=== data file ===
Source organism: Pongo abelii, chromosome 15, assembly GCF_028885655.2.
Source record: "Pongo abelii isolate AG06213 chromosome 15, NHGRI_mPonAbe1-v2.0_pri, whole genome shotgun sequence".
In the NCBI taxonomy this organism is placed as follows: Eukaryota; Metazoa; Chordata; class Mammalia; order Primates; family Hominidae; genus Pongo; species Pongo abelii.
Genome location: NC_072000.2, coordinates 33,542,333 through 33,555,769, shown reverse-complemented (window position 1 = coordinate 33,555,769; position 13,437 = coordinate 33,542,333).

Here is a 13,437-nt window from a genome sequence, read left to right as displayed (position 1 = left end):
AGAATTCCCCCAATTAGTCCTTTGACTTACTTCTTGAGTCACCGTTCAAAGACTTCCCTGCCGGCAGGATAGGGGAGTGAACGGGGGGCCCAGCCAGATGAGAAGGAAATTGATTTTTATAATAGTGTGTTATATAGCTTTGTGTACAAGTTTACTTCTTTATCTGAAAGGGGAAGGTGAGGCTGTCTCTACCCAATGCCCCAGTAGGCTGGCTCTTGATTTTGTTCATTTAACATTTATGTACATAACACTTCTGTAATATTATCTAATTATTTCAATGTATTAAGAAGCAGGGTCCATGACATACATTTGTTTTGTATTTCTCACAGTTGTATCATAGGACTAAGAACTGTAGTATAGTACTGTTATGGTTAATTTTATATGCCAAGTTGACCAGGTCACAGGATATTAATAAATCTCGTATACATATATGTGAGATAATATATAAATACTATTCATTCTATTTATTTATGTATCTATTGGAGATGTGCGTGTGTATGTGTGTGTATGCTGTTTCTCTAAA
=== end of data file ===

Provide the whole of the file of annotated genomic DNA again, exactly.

Source organism: Pongo abelii, chromosome 15, assembly GCF_028885655.2.
Source record: "Pongo abelii isolate AG06213 chromosome 15, NHGRI_mPonAbe1-v2.0_pri, whole genome shotgun sequence".
In the NCBI taxonomy this organism is placed as follows: Eukaryota; Metazoa; Chordata; class Mammalia; order Primates; family Hominidae; genus Pongo; species Pongo abelii.
Genome location: NC_072000.2, coordinates 33,542,333 through 33,555,769, shown reverse-complemented (window position 1 = coordinate 33,555,769; position 13,437 = coordinate 33,542,333).

Here is a 13,437-nt window from a genome sequence, read left to right as displayed (position 1 = left end):
AGAATTCCCCCAATTAGTCCTTTGACTTACTTCTTGAGTCACCGTTCAAAGACTTCCCTGCCGGCAGGATAGGGGAGTGAACGGGGGGCCCAGCCAGATGAGAAGGAAATTGATTTTTATAATAGTGTGTTATATAGCTTTGTGTACAAGTTTACTTCTTTATCTGAAAGGGGAAGGTGAGGCTGTCTCTACCCAATGCCCCAGTAGGCTGGCTCTTGATTTTGTTCATTTAACATTTATGTACATAACACTTCTGTAATATTATCTAATTATTTCAATGTATTAAGAAGCAGGGTCCATGACATACATTTGTTTTGTATTTCTCACAGTTGTATCATAGGACTAAGAACTGTAGTATAGTACTGTTATGGTTAATTTTATATGCCAAGTTGACCAGGTCACAGGATATTAATAAATCTCGTATACATATATGTGAGATAATATATAAATACTATTCATTCTATTTATTTATGTATCTATTGGAGATGTGCGTGTGTATGTGTGTGTATGCTGTTTCTCTAAA